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Kepler's 3rd law - which object in numerator?

  1. Mar 6, 2013 #1
    Hi folks! I have been searching and searching and cannot come up with a clear answer. When applying Kepler's 3rd law to 2 objects to solve for an unknown period or radius, which orbiting object (satellite) is in the numerator and which is in the denominator?

    Here is the formula I am referring to:

    ( TA / TB )^2 = (RA / RB)^3

    so if you're solving for orbiting period you would have TA = √(RA/RB)^3 * TB^2

    I get different answers if I switch them so there must be some sort of "rule" that tells me which object is "A" and which is "B". From my searching, it looks like period and radius "A" are for the less massive object. I also wasn't sure if it had something to do with which object was closest to original object being orbited. An example is the moons of Jupiter. If I was trying to find the period of Ganymede given its radius and the info. for Io, which object would be the numerator and which would be the denominator in Kepler's 3rd law equation.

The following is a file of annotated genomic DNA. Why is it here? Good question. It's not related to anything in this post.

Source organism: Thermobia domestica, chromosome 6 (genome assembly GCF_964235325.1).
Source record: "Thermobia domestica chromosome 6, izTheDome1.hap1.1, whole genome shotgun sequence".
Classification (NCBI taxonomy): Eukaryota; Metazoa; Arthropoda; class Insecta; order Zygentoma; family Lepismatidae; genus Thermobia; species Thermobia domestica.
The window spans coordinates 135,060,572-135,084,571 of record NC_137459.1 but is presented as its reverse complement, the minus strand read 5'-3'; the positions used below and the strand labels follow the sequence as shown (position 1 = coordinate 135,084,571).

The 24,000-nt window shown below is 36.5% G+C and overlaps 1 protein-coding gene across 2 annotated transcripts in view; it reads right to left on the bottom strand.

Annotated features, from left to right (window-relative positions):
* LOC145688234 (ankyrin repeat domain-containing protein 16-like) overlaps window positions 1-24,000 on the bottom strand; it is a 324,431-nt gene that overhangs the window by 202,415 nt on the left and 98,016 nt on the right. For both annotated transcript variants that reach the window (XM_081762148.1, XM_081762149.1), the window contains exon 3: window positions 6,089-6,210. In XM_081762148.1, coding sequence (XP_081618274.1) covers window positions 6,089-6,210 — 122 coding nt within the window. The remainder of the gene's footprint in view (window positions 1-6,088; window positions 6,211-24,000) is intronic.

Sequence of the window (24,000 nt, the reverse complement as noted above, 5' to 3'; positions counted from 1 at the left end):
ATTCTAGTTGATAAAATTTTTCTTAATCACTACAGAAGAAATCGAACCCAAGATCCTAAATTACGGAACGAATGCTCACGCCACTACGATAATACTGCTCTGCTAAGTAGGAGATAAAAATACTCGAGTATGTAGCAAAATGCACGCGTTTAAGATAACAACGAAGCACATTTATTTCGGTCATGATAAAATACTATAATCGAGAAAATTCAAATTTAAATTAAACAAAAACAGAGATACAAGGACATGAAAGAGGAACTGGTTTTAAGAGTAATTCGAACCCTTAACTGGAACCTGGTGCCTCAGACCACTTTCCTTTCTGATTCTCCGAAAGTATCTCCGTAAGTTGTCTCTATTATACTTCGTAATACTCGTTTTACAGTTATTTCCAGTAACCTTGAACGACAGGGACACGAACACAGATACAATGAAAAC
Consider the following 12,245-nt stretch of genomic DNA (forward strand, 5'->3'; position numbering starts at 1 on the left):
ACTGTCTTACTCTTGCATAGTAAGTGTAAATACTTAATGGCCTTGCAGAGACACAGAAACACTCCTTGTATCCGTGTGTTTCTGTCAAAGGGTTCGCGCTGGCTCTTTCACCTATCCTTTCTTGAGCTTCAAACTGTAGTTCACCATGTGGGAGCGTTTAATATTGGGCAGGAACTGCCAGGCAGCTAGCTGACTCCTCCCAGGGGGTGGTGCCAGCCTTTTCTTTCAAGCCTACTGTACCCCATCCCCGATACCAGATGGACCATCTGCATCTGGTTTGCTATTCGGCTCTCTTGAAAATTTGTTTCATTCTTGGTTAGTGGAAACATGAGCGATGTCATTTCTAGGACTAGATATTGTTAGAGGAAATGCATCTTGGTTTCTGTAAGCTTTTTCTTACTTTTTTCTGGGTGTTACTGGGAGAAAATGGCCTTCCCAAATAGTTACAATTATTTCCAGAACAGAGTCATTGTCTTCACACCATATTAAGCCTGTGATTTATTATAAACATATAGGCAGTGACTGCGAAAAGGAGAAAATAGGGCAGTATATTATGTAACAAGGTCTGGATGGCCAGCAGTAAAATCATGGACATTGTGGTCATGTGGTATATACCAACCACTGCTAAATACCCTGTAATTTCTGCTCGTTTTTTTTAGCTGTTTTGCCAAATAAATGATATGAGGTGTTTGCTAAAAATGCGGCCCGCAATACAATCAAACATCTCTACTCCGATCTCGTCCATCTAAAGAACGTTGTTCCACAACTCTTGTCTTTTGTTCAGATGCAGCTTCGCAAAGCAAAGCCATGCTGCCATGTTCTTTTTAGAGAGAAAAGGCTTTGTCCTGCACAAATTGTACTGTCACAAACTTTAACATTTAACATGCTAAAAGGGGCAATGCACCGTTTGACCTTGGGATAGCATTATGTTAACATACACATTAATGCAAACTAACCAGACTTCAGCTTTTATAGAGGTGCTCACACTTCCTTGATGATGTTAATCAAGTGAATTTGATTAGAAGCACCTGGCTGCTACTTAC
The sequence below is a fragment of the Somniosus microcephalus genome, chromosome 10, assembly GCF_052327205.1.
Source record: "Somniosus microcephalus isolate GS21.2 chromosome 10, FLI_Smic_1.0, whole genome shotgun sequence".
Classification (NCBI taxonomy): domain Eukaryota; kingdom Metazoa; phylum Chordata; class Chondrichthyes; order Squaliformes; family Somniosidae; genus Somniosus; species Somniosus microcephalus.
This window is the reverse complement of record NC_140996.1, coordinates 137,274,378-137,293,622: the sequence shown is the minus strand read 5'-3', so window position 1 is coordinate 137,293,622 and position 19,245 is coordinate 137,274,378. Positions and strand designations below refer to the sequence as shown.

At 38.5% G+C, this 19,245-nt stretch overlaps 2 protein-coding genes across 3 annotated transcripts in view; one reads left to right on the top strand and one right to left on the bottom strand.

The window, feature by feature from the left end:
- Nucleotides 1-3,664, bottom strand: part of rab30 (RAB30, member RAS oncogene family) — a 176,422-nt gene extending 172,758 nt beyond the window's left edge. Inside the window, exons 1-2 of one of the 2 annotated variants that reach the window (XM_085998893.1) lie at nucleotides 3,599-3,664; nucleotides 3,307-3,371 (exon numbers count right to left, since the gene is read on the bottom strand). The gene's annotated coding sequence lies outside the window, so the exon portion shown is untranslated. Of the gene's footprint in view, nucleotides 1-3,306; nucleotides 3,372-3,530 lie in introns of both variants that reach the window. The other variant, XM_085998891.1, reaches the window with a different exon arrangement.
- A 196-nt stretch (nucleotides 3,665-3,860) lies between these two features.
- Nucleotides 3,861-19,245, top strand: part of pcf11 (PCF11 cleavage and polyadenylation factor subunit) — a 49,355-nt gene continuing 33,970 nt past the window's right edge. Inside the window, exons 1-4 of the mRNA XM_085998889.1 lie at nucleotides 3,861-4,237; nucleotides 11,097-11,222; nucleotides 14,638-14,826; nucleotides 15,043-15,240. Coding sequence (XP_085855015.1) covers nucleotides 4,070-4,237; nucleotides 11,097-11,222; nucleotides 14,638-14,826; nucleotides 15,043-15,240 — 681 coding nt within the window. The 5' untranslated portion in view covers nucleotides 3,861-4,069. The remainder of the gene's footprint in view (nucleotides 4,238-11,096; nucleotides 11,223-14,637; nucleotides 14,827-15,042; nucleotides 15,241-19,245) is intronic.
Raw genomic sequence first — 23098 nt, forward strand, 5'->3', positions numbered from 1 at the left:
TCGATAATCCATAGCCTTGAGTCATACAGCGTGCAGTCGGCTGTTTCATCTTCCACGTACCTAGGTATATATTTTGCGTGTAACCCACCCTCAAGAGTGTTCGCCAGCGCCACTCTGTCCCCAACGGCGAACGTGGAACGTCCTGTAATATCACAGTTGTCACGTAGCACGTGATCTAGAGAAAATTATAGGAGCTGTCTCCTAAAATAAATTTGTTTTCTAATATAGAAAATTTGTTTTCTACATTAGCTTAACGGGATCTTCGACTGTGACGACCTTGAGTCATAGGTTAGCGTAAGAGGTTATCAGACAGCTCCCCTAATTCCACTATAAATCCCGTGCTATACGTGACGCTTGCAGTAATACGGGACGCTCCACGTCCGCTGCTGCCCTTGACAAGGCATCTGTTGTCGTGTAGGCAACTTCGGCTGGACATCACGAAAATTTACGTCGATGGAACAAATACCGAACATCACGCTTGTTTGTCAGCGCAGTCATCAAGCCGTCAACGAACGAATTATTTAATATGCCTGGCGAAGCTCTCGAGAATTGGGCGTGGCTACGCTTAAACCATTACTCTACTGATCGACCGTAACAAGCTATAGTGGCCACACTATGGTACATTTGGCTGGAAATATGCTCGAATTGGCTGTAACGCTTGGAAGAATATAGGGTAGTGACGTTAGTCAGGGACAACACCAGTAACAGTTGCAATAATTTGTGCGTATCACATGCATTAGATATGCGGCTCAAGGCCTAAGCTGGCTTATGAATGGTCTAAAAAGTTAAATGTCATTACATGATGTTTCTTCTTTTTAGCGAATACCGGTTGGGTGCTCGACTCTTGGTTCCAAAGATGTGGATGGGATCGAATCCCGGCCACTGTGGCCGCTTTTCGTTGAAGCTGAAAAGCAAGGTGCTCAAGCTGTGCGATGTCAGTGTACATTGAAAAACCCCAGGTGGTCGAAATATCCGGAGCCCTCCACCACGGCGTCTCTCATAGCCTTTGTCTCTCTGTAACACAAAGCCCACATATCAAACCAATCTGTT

Any help would be great so I can sleep tonight! :)
     
  2. jcsd
  3. Mar 6, 2013 #2
    Is this what you're looking for?

    [tex]T=2\pi\sqrt{\frac{a^3}{G(m_1+m_2)}}[/tex]

    "a" is the sum of the semi major axis of the two bodies.
     
  4. Mar 6, 2013 #3

    Bandersnatch

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    Science Advisor
    Gold Member

    It doesn't matter which is which.

    The erroneous results might be due to:

    Perchance you've lost a square root there?

    TA = √(RA/RB)^3 * √TB^2
     
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